Review: The Left Hand of Darkness, by Ursula Le Guin

41bl2ognhpL[1]It was probably forty years ago that I first read this book in a science fiction as literature class at Northeastern Illinois University.  It was taught by Tom Hoberg, one of the most interesting professors I’ve ever encountered. (I can still recall the names of the teachers who made a difference to me in those years, and maybe one day I’ll do a retrospective just to honor them.) He led off the class with this book, and even though I’d read SF and fantasy all my life, it was a remarkable introduction to a body of truly great science fiction writers and their work.  I’m not sure I adequately appreciated how ground-breaking this novel was.  I’ve heard it said that Le Guin didn’t do a very good job in creating an androgynous society — a criticism that even Le Guin admits may have some truth to it — but for the time in which it was written, it was about as bold a statement as I could ever imagine.

For those who have been living under a rock since it was first published, TLHoD is a first contact story.  It’s about Genly Ai, an emissary from a body of united planets called The Ekumen , who has come to the planet Gethen in order to convince them to join that group.  Gethenians are androgynes who enter what they call “kemmer” once a month in order to breed.  When not in kemmer or pregnant, they go back to being androgynes.  A Gethenian can enter kemmer as either male or female, they can sire children or bear them.  Most have done both. Because Genly Ai is a human male, this state of affairs is difficult for him to comprehend, and adds a layer of visceral difficulty to the already complex task of learning the cultural norms of a new world.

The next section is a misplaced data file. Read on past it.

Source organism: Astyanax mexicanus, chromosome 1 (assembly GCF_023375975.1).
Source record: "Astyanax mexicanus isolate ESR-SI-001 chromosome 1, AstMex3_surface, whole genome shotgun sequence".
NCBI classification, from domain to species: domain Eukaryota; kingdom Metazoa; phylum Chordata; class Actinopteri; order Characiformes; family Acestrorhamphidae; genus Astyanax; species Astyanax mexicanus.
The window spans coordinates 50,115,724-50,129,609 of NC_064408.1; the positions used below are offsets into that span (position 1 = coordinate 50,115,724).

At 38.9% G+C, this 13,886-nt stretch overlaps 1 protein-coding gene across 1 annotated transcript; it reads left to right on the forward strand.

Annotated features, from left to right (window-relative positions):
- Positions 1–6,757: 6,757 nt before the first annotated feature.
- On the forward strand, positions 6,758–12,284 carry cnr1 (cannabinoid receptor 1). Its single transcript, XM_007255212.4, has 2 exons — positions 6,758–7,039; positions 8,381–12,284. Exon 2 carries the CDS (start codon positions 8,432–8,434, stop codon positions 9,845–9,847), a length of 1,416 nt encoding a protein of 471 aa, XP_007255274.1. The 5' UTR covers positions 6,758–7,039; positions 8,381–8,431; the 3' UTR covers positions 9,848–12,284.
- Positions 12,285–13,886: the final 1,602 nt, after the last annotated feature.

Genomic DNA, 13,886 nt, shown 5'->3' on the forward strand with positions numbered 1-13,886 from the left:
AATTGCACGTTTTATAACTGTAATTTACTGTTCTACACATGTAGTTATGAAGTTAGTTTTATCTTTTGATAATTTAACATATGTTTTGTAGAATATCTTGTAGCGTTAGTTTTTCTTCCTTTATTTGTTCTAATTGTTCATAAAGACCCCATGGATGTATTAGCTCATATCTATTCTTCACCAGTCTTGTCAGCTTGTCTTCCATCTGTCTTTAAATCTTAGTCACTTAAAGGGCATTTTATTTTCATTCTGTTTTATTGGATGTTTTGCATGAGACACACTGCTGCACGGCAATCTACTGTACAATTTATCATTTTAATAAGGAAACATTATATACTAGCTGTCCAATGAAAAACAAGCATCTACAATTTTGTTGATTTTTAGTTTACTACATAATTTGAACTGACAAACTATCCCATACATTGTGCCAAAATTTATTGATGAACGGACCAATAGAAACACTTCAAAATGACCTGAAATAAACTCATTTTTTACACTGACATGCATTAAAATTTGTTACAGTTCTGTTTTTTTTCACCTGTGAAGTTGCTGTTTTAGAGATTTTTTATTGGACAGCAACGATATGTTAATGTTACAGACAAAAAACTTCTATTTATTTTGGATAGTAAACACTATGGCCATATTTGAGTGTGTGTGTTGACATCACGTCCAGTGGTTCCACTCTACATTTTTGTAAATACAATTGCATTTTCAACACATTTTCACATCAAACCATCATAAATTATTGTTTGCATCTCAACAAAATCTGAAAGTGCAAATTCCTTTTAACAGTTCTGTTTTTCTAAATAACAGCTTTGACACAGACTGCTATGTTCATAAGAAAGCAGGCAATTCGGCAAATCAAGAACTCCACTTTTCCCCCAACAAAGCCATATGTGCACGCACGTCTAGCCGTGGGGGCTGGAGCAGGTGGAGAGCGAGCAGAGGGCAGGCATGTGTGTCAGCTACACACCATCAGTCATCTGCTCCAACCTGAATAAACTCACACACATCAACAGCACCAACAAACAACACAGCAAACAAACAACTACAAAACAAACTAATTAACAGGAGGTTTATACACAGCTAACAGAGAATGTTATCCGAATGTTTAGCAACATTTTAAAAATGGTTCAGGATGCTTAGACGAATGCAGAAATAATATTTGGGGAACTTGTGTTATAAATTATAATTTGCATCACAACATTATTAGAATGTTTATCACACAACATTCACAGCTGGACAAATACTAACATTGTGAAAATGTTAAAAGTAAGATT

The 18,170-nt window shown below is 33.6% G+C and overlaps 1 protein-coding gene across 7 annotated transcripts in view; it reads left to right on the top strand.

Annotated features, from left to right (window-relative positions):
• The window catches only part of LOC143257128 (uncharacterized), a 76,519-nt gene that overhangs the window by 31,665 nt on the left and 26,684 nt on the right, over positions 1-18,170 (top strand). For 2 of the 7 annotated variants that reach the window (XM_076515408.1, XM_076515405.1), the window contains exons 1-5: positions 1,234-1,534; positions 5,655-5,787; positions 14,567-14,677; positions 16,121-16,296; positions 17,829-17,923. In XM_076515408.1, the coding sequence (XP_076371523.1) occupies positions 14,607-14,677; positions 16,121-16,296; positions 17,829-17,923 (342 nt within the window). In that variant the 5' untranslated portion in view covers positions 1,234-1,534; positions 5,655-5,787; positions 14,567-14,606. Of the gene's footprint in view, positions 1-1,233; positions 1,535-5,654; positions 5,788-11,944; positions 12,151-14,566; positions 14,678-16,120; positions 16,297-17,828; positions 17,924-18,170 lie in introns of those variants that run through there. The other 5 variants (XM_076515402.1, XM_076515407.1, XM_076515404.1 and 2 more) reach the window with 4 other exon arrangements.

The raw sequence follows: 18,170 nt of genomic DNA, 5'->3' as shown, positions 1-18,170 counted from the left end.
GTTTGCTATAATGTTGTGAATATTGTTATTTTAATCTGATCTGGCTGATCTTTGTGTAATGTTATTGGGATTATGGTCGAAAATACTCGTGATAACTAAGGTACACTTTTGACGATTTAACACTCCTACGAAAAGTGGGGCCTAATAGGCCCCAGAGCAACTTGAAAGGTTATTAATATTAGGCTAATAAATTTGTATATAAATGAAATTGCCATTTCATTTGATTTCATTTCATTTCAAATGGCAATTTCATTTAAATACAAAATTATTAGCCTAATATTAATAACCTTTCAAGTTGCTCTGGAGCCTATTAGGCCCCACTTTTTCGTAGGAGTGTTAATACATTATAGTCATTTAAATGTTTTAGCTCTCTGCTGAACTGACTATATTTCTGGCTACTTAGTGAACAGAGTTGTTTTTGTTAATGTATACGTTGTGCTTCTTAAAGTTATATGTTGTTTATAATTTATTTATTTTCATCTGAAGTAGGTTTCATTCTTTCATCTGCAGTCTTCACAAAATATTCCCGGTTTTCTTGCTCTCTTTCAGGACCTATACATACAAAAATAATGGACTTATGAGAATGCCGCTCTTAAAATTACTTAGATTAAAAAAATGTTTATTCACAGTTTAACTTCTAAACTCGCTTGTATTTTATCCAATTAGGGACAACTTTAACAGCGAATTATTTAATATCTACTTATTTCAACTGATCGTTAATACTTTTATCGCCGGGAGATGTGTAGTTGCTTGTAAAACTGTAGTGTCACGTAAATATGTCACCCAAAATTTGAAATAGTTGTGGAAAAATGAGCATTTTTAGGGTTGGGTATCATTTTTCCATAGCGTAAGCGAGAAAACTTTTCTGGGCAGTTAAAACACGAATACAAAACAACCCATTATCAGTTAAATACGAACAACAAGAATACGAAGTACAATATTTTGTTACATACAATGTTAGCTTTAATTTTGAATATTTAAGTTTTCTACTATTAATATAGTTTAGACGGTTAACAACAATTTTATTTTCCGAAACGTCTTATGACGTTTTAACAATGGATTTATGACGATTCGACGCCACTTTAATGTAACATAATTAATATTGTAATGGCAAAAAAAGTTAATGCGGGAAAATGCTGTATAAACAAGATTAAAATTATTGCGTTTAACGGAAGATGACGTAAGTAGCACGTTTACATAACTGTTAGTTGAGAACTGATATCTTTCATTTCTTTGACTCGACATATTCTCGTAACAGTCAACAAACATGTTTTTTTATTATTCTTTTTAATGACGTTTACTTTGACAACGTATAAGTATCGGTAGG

Much of the novel focuses on Ai’s relationship with Estraven, a lord of Karhide who has been helping him try to win over the Karhidish king.  Through political intrigues, a banishment, imprisonment and escape, and a long and fearful flight through some of the bleakest parts of a bleak country in the dead of winter, Ai and Estraven are forced to drop the walls of custom and meet as human beings.  And this is what the novel is ultimately about: crossing the boundaries of our differences to see the essential humanness of another person.

Since it’s been about 40 years since I read TLHoD, I can’t tell you what I thought if it then, save to say that I loved it.  What I can tell you now is that it remains timely in terms of its political content, its message about gender and other differences between people, and also because it is a book written by a woman in what was once a sausage-fest genre.  To some degree, that Le Guin knocked down the boys’ club  door and helped to pave the way for so many wonderful women writers in this genre might be its greatest legacy.

This is not to deny the value of the story itself, a story which still moves me, which made me cry again even though I knew what was going to happen, a story that made me think more deeply about not just gender but about the human condition.  It is not a book to dismiss for being dated or having shortcomings that are only important in retrospect, but rather one to read and cherish.

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